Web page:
Thanks again for the well-wishes. Will definitely keep you guys updated. First order of business: Getting the car into my own garage, haha.

  4. David says:

    My vote is for #1. The only other thing I’d add to your to do list is to return the paint color to be the original orange. …Could make it more of a magnet for police radars though.

    • Matt says:

      918 Orange would make it more of a magnet… It’s a good thing its original paint color was actually 901 Silver, then. :)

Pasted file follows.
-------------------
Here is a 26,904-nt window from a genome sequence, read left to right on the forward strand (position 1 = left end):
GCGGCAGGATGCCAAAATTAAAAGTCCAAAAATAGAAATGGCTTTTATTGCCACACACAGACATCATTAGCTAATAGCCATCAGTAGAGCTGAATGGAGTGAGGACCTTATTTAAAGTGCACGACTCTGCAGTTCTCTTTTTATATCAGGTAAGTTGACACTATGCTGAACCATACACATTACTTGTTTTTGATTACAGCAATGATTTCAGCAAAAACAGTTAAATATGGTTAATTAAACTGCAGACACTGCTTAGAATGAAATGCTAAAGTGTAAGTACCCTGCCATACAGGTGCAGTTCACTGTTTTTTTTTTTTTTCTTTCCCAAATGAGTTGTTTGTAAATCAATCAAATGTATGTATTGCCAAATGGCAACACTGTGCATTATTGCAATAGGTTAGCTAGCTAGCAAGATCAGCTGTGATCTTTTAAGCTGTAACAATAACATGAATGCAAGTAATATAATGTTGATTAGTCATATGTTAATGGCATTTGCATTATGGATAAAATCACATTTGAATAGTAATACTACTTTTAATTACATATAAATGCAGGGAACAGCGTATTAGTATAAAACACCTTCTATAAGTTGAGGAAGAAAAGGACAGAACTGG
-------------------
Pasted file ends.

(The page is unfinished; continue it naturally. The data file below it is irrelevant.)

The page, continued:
Orange is the iconic early Z color (and even the first color the 350Z was offered in, as an homage), though, so it’s easy to make the mistake.

      Definitely want to repaint it its original color. If it ended up looking like this, I’d be very happy:

      • David says:

        Hahaha, you’re right. I don’t know why I had “orange” in my head as the original paint color. I only ever remember it being its current color of blue. Good luck and have fun!

  5. Ben says:

    My vote is for number 1. Once it’s been taken to the dark side and modified, there’s no going back.